“This is a house in Miami where [the TV show] Miami Vice used to film [fashion shoots and commercials also used it as a backdrop]. In another shot from this concept, the model that we use looks a little sinister as she cleans this big, beautiful home. So, there’s a juxtaposition between the worker and the gluttonous kind of luxury mansions.”
[Note: In his artist statement about the featured Pink Dreams image (above), West describes the housecleaner at peace while sleeping poolside in a chaise lounge—“a reprieve from her current reality, perhaps dreaming about a more prosperous future.”
Luis (The Wrangler) #1 (from “The Palms” series): “We shot this at a home in Boca Raton. When I told the scouts representing the house there was an alligator concept, they laughed. A year before, a commercial photographer and film production company did an insurance ad at the same house using baby alligators. At the end of the shoot, several of the babies were unaccounted for. A few days later, they found the missing alligators, including one under the neighbor’s car.
“Part of this is a juxtaposition to what we believe an alligator wrangler should look like. What I like to do is take a narrative and use a cinematic approach to make it more aesthetically pleasing. Why cast the Everyday Joe when you can cast Leonardo DiCaprio? Just because you wrangle alligators, it doesn’t mean you can’t be beautiful. Along the way, it makes the scene more challenging for the viewer.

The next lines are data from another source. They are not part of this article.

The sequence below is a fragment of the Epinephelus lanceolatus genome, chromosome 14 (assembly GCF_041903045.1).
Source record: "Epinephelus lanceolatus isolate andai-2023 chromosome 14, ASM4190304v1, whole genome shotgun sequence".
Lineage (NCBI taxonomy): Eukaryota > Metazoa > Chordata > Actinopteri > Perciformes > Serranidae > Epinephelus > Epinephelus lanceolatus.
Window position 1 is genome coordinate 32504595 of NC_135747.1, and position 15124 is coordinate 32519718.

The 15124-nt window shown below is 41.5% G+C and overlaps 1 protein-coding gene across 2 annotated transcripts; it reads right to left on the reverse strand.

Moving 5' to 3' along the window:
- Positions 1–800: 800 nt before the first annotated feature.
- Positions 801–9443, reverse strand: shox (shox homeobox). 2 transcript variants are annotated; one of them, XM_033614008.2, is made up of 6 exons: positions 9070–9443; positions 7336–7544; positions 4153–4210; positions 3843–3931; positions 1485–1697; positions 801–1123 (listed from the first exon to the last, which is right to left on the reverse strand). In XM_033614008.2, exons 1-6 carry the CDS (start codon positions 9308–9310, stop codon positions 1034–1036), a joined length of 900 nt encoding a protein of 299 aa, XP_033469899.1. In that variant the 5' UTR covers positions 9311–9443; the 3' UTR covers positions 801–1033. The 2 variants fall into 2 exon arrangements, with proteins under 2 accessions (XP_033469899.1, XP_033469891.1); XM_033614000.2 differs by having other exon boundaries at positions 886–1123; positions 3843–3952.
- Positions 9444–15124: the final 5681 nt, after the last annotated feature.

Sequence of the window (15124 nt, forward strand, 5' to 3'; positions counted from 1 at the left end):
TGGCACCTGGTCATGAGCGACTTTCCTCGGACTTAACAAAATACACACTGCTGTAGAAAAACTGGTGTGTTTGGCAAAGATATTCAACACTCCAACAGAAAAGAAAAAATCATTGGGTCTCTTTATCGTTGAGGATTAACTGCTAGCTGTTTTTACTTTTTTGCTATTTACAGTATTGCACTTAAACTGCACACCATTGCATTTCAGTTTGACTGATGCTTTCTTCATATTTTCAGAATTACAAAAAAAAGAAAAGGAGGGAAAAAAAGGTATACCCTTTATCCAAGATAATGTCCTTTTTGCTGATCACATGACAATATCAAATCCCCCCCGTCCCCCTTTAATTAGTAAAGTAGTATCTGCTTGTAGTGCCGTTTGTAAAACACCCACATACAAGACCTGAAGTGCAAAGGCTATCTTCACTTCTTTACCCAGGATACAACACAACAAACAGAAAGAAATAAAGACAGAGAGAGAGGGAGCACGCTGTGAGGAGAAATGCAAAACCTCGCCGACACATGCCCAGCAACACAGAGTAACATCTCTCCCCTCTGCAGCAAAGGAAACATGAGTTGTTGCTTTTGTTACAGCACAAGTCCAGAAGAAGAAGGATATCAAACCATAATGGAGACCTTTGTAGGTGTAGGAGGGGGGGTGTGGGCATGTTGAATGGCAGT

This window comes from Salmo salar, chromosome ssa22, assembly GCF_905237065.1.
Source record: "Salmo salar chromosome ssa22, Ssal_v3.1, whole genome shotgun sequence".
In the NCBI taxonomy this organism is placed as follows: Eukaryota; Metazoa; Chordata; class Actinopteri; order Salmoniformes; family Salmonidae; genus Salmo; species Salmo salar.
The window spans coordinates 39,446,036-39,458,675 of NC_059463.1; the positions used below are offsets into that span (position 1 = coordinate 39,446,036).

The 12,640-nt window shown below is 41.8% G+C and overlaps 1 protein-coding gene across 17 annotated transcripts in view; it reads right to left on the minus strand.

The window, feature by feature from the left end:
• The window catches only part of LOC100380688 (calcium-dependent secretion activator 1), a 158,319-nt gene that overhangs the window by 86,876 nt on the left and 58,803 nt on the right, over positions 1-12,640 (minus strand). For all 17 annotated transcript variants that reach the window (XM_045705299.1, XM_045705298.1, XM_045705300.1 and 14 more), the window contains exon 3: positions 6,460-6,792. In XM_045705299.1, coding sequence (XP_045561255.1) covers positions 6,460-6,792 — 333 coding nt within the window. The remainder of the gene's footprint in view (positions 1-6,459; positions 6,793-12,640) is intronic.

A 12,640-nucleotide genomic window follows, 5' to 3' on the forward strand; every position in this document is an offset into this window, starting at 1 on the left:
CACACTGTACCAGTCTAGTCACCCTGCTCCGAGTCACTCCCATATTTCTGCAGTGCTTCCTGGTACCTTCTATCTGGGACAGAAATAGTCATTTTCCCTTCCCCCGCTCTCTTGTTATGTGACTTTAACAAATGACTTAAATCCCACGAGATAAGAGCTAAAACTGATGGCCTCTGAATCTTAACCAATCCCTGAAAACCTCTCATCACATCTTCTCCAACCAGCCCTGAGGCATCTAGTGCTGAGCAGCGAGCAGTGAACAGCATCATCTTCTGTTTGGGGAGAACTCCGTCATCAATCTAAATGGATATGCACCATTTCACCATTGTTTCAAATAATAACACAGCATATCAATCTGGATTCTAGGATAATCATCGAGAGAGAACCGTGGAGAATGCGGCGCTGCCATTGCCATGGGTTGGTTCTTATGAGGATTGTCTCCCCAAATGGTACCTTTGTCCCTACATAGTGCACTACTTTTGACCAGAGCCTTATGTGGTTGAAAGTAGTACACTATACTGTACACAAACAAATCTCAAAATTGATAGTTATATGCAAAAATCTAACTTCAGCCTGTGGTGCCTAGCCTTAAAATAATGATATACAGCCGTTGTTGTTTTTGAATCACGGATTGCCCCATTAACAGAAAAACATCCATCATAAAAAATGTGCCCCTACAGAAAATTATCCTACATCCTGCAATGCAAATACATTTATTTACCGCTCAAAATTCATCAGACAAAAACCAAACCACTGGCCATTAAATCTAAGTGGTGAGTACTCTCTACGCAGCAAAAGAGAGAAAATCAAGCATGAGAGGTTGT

“The symmetrical image of the wrangler overlooking the gator became one that the collectors loved. I go into a shoot with staunch ideas of what I think is going to work. But part of what I do is like being a chef. If you have all the ingredients to make a special dish, you can sometimes pivot and have fun in the kitchen. I had the right crew, the right lighting, and I was feeling the vibe of the day. So, we tried different angles. This shot was not part of the plan, but it turned out beautifully with the lush greens, the perfect symmetry and the last-minute light of day.”